Treasury Yields Hammerlocked as Fed Optimism Meets Global Risks
(Bloomberg) -- Headwinds from Rome to Riyadh have helped to cap the recent surge in Treasury yields, while the combination of Federal Reserve policy tightening and increasing debt supply appears to be providing a firm floor for U.S. rates.
The tug-of-war that has kept America’s 10-year yield boxed within a 14-basis-point range for the past two weeks looks set to continue as traders weigh the U.S. growth outlook against risks that could spur a flight to haven assets. Minutes from the Fed’s last gathering indicated it’s willing to keep lifting rates even to the point of restricting growth, providing a boost to yields. At the same time, the market is on edge over Italy’s budget standoff, Brexit and the death of Saudi Arabian journalist Jamal Khashoggi. Equity volatility is also a risk, as are signs of dollar funding pressures at the front end.
The coming week will provide insights on the U.S. growth picture from gross domestic product data, and potentially some clues into Fed thinking, with new vice chairman Richard Clarida delivering his first major address. There will also be an influx of new Treasury supply at the shorter end of the market that may give renewed impetus to curve flattening. Italy, which had its credit rating cut by Moody’s Investors Service on Friday, is likely to remain in focus too, along with America’s ongoing trade spat with China, while the Saudi situation has the potential to upend oil and other markets.
“The Treasury market is very skittish now,” said Subadra Rajappa, head of U.S. rates strategy at Societe Generale SA in New York. “The markets’ perception of some of these events is very binary. Still, from a fundamental perspective, both growth and inflation are looking positive in the U.S. and Fedspeak shows they don’t seem to have nearly as much concern over these global developments as they have in past years.”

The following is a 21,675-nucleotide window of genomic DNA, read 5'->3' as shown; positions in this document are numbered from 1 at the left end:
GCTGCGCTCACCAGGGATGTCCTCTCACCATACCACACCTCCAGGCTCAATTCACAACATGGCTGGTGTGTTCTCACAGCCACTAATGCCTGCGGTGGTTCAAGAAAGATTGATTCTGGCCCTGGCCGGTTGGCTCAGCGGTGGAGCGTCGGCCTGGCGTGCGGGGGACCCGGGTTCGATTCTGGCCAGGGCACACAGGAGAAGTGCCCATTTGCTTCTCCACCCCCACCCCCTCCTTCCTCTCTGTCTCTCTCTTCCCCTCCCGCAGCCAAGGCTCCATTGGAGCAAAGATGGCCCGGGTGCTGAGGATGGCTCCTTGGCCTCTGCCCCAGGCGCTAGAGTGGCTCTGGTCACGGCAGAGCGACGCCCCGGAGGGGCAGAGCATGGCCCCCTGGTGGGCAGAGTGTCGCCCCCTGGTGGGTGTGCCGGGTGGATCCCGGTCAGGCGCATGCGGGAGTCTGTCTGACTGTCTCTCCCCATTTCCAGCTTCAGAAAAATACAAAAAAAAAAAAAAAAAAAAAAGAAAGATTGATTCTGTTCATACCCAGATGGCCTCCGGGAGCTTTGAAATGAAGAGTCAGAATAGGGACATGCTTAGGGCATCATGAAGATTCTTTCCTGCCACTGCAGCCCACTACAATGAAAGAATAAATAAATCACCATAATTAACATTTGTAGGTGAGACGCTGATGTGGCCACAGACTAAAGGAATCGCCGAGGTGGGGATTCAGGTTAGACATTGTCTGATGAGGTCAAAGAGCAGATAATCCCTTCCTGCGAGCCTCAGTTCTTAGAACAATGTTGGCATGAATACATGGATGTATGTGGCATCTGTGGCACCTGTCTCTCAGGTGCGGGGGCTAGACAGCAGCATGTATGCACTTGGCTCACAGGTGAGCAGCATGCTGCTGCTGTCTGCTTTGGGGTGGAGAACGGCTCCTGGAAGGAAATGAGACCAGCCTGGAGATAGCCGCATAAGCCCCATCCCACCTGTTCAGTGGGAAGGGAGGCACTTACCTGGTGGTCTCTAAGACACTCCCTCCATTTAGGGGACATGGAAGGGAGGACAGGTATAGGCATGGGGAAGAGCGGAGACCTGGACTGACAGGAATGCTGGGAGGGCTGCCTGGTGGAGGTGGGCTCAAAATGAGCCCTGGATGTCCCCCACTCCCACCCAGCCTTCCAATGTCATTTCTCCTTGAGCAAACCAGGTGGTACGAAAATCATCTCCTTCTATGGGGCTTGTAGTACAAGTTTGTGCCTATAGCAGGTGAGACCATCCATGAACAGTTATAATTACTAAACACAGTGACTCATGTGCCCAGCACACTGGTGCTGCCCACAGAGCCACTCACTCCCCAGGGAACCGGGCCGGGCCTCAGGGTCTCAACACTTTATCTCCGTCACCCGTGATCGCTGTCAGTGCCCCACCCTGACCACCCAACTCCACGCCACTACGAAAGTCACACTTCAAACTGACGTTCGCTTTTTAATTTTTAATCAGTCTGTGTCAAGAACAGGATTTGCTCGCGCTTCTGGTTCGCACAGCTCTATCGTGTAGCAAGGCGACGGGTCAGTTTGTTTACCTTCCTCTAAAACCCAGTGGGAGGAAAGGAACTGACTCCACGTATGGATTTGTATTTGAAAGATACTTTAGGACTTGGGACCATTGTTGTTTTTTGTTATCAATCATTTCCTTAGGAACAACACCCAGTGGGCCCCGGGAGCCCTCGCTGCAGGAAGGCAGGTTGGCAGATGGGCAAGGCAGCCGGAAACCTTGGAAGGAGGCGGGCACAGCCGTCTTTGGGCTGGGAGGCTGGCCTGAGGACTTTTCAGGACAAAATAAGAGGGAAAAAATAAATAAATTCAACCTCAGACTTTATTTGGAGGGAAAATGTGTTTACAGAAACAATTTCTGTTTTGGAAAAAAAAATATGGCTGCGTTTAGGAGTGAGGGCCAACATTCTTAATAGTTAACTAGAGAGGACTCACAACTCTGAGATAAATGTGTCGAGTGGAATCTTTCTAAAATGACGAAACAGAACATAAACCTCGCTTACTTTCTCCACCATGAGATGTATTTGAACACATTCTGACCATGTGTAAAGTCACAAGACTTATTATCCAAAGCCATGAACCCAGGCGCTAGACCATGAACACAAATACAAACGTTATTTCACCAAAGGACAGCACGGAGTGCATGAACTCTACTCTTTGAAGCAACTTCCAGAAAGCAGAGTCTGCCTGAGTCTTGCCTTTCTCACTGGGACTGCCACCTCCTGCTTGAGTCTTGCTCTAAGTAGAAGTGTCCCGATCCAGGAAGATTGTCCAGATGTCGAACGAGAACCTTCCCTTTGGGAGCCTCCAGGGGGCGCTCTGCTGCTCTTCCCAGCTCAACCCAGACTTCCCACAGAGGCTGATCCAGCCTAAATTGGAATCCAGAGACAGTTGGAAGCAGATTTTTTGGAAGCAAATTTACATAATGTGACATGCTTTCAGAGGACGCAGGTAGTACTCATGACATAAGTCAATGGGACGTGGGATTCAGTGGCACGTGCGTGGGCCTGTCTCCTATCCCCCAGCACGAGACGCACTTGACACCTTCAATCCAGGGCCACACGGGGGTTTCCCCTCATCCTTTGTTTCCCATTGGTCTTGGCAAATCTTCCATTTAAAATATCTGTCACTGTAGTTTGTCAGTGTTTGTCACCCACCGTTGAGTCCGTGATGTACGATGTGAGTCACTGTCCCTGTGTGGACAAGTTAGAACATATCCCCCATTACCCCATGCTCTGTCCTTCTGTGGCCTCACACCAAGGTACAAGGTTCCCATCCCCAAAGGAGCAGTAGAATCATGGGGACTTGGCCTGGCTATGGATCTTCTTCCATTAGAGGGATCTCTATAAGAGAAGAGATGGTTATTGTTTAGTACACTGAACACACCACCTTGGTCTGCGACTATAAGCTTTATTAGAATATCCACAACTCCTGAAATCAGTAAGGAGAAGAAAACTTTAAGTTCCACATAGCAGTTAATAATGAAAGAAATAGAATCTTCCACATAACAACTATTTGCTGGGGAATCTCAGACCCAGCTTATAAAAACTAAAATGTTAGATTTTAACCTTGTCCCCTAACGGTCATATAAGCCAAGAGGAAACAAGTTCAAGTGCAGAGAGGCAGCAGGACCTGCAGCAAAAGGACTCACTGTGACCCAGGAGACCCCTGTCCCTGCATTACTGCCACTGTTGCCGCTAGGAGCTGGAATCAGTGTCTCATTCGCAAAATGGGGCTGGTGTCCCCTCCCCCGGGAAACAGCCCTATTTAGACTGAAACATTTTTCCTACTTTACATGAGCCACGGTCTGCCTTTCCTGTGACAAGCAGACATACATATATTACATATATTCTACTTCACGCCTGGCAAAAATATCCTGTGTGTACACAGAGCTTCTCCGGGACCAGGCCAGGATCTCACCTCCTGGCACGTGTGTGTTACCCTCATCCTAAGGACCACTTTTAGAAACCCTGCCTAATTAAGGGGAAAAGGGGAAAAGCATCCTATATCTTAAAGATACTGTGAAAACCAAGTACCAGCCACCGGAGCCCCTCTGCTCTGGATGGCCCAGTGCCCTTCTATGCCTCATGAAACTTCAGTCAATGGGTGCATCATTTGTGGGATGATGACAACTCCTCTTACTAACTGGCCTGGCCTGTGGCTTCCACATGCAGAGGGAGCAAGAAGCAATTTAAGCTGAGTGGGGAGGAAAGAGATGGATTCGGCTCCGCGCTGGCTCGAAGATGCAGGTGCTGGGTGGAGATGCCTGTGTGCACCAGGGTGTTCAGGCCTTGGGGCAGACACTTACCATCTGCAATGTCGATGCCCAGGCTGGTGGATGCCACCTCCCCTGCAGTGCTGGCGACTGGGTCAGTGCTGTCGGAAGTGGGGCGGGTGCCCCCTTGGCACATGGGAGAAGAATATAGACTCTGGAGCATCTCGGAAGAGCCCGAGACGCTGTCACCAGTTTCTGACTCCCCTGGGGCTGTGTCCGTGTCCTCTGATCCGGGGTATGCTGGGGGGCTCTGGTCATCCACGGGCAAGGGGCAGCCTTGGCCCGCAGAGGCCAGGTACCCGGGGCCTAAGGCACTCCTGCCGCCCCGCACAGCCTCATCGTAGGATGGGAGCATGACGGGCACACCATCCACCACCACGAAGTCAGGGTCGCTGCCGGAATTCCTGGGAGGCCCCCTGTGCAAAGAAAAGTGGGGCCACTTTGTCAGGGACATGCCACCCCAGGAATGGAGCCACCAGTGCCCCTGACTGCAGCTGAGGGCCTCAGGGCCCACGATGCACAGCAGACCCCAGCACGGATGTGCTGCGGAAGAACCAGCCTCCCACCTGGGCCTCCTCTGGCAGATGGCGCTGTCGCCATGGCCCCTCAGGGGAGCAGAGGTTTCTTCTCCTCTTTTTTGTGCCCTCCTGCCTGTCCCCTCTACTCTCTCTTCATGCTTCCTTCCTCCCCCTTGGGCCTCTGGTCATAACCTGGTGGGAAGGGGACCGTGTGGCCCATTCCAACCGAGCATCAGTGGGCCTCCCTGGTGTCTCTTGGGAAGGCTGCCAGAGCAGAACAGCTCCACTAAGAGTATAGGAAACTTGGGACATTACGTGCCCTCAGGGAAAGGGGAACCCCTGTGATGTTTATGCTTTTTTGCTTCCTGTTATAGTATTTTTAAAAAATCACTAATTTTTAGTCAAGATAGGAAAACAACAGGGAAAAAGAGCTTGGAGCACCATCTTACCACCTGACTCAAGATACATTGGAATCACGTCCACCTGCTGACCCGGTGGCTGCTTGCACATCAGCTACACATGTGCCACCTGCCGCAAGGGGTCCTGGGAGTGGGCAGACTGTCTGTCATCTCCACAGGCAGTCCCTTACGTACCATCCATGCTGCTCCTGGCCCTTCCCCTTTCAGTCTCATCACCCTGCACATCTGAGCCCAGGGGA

All of this creates a backdrop that will keep 10-year yields stuck within a broad range of about 3 percent to 3.25 percent over the next few weeks, according to Rajappa.
The 10-year yield rose about three basis points in the past week to 3.19 percent, swinging within a range of just over seven basis points. Rates at the short-end of the curve rose more, helping to flatten the yield curve between 2-and-10 year securities for a second straight week, and upward pressure was most evident in dollar-based money markets.
The three-month London interbank offered rate, which serves as the basis for trillions of dollars in loans and floating-rate securities globally, recorded its biggest one-week surge since March, reaching a level unseen since November 2008. Part of that gain stemmed from firming expectations about Fed hikes, although there has also been a widening of the spread over overnight index swaps that move in sync with monetary policy expectations and the approach of year-end funding needs is also having an impact. The increase in Libor could add to strains on some companies and emerging economies and is one of several signs that pressure is growing in dollar funding markets.
What to Watch In the Coming Week
- An array of Fed speakers on the agenda:
- Oct. 23: Minneapolis Fed President Neel Kashkari speaks at a conference; Atlanta Fed President Raphael Bostic speaks at Louisiana State University; Dallas Fed President Robert Kaplan speaks in Galveston, Texas
- Oct. 24: Kansas City Fed President Esther George speaks at a conference in Sydney; Fed’s Bostic speaks in Baton Rouge; Cleveland Fed President Loretta Mester speaks in New York; Fed Governor Lael Brainard speaks in New York
- Oct. 25: Fed Vice Chairman Richard Clarida speaks in Washington; Fed’s Mester speaks in New York
- The week’s most notable economic reports include Friday’s GDP data and the Fed’s Beige Book on Wednesday
- Oct. 22: Chicago Fed activity index
- Oct. 23: Richmond Fed manufacturing index
- Oct. 24: MBA mortgage applications; FHFA house price index; Markit manufacturing and services PMI; new home sales; Fed Beige Book
- Oct. 25: Trade balance; wholesale and retail inventories; durable and capital goods orders; jobless claims; Bloomberg consumer comfort; pending home sales; Kansas City Fed manufacturing activity
- Oct. 26: First estimate third quarter GDP; University of Michigan consumer sentiment index
- The Treasury will auction bills and notes:
- Oct. 22 brings $45 billion of three-month bills and $39 billion of six-month bills, while sales of four-week and eight-week bills are slotted for Oct. 23
- Treasury to sell $38 billion of two-year notes on Oct. 23, $39 billion of 5-year notes on Oct. 24, and $31 billion of 7-year notes on Oct. 25; it will also issue $19 billion of two-year floating-rate notes on Oct. 24
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